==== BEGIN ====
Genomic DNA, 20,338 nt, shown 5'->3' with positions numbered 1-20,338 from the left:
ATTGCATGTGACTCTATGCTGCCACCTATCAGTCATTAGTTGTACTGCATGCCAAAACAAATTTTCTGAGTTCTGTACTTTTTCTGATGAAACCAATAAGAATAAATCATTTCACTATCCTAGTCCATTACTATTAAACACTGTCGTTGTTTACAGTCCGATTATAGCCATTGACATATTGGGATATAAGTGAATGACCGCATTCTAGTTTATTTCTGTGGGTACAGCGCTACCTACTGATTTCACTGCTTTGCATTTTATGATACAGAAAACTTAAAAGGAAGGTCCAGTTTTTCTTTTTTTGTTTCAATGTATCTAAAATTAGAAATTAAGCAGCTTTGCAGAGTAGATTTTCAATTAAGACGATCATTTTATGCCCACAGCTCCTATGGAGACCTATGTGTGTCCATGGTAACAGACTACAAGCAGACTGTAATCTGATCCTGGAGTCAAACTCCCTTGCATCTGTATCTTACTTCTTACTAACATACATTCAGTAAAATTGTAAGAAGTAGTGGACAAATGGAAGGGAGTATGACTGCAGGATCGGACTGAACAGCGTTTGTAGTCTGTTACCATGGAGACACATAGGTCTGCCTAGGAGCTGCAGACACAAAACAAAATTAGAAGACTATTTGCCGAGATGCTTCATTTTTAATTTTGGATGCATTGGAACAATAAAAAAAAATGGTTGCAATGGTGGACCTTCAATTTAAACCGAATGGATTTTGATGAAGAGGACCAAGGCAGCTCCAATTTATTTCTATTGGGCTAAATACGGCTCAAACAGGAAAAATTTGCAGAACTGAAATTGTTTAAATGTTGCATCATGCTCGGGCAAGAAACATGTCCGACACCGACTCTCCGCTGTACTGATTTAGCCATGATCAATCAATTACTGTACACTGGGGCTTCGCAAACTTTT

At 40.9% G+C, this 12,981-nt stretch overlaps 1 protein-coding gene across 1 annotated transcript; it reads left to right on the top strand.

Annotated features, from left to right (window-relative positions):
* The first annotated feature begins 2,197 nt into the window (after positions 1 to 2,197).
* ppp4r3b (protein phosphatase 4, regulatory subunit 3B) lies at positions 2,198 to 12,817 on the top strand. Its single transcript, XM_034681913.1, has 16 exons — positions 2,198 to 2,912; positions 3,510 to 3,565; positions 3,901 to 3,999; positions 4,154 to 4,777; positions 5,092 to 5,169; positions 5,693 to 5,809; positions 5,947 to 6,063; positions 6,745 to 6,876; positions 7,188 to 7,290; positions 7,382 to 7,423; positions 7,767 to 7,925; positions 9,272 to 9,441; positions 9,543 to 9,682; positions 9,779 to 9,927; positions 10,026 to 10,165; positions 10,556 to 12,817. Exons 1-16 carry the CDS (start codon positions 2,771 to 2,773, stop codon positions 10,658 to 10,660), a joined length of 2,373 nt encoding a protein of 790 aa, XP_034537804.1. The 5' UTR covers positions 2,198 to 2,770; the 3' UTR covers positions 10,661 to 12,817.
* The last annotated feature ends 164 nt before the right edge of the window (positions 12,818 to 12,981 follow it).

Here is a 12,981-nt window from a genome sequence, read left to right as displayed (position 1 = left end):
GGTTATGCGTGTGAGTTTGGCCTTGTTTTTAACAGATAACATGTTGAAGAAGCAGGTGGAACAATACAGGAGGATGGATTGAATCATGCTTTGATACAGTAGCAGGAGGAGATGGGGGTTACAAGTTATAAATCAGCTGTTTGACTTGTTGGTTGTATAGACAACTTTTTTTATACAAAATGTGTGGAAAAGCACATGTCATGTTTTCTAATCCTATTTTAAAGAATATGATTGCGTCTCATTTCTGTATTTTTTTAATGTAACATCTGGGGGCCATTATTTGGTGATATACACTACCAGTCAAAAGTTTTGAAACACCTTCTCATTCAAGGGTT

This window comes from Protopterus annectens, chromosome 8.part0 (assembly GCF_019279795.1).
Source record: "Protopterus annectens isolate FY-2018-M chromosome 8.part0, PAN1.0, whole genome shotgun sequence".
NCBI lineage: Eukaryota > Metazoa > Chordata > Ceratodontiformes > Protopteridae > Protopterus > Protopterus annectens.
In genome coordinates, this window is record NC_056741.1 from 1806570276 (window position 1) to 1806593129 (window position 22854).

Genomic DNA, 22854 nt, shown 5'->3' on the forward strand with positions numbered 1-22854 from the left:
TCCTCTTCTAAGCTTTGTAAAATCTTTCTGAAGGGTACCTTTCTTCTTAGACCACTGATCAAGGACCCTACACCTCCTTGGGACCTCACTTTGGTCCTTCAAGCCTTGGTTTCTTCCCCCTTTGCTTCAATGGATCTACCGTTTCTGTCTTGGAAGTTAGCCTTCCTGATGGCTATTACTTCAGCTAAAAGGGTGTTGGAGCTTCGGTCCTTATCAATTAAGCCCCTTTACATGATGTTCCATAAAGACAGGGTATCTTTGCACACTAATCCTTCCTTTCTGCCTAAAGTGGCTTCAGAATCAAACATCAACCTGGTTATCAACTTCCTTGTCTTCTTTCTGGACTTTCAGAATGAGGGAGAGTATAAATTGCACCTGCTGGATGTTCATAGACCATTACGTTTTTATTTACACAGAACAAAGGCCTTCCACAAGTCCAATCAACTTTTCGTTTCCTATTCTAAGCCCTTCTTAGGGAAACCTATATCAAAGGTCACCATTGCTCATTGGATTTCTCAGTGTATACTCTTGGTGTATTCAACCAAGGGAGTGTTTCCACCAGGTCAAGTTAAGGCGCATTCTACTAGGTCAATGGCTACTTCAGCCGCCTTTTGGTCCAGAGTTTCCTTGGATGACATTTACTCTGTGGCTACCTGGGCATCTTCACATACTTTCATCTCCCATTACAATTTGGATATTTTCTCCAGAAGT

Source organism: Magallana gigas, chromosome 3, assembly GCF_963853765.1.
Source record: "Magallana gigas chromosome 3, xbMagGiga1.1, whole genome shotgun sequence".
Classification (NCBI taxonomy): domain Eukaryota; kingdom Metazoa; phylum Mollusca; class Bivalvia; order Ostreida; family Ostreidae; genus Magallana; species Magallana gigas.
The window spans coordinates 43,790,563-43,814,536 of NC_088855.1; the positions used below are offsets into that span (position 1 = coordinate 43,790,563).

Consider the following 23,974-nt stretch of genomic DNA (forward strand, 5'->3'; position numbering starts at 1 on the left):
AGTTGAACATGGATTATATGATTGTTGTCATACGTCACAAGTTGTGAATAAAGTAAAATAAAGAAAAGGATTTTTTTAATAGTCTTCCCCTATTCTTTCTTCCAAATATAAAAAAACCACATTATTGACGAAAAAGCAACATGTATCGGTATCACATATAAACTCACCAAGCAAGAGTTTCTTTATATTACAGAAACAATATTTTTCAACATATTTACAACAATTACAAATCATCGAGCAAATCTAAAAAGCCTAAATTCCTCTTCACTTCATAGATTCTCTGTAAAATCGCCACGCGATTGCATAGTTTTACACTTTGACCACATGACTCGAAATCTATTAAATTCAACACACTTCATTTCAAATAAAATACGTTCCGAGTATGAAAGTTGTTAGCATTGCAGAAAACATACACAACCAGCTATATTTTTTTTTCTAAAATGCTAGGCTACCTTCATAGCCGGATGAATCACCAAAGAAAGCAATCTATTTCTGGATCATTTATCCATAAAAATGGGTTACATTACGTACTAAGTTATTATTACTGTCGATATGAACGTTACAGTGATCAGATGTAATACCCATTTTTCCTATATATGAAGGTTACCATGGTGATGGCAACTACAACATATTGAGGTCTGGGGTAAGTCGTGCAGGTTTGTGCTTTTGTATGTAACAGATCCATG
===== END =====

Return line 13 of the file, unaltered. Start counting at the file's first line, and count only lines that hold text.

In genome coordinates, this window is record NC_056741.1 from 1806570276 (window position 1) to 1806593129 (window position 22854).